Banks Easing a Bit on Commercial Loan Terms
Some large banks, defined as those with assets greater than $20 billion, have reported easing their commercial loan terms to businesses, the latest Federal Reserve Board senior bank officer survey revealed.
Overall, banks reported little net change in their standards for commercial and industrial loans in the fourth quarter of 2009, according to the survey released Jan. 29. However, the net fraction of banks that reported further tightening of loan terms over the past three months was considerably lower than responses from the most recent Fed surveys.
Most of the handful of banks that experienced an increase in loan demand cited a shift in customer borrowing to their banks from other credit sources, as well as customers' increased need to finance mergers or acquisitions and accounts receivable, according to the survey.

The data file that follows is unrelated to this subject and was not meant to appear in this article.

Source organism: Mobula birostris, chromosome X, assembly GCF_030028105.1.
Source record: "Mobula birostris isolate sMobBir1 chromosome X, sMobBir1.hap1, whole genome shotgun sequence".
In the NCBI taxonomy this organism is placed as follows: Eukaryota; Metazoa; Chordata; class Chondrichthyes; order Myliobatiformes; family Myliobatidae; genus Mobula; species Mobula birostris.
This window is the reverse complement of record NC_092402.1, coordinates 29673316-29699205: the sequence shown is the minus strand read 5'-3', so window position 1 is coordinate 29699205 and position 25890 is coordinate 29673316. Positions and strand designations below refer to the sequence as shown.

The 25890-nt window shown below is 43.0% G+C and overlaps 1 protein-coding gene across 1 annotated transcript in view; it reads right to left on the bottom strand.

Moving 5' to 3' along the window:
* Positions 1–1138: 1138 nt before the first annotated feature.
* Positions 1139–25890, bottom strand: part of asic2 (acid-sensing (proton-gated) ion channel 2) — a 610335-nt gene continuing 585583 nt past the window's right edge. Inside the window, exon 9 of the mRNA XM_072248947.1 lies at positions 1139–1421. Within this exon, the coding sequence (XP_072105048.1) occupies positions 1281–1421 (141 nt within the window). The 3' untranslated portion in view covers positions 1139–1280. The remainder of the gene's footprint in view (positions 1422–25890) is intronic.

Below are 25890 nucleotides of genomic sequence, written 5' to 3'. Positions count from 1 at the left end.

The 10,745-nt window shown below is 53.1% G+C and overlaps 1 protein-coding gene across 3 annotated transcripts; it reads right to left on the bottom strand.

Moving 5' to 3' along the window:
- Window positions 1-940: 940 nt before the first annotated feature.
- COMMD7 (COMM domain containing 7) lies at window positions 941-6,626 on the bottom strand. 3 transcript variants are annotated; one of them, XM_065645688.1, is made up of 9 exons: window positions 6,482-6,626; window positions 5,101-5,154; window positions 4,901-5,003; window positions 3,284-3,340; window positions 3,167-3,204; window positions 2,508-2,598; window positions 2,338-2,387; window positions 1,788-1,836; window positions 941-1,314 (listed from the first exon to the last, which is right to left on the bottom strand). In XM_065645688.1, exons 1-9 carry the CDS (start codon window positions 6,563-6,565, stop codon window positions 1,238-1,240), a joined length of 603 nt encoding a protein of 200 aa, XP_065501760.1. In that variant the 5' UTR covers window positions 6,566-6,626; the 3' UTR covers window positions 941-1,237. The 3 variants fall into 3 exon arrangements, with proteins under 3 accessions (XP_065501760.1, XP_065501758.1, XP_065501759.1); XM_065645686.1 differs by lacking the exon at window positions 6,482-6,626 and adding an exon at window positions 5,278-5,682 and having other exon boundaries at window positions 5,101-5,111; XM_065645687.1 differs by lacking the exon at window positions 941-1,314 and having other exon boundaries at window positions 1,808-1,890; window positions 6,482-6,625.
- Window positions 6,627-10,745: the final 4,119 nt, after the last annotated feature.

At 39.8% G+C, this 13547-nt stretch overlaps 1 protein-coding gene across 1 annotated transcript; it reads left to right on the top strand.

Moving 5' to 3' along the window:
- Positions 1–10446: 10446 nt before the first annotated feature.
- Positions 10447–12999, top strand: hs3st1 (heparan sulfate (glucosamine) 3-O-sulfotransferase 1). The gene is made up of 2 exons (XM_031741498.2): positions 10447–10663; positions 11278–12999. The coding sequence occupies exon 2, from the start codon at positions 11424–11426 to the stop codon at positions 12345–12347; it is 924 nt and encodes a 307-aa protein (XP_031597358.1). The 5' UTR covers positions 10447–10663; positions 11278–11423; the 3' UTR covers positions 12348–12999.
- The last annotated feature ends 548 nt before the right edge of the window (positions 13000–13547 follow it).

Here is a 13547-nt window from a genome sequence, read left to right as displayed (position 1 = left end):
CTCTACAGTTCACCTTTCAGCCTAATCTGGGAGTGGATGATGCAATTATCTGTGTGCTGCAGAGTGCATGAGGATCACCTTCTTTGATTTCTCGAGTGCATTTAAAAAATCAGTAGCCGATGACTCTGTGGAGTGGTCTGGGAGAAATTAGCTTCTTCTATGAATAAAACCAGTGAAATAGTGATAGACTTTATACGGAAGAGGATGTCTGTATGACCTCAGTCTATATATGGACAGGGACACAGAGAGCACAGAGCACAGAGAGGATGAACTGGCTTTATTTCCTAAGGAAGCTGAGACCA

At the end of the fourth quarter of 2009, respondents said delinquency rates on C&I loans was higher at small businesses than large and mid-size firms and they expect that trend to continue this year. The majority of banks indicated that their outlook for the change in credit quality in 2010 was more balanced relative to their pessimistic outlook, when asked one year ago about the outlook for the change in credit quality in 2009.
The Fed survey is based on responses from 55 domestic banks and 23 U.S. branches and agencies of foreign banks.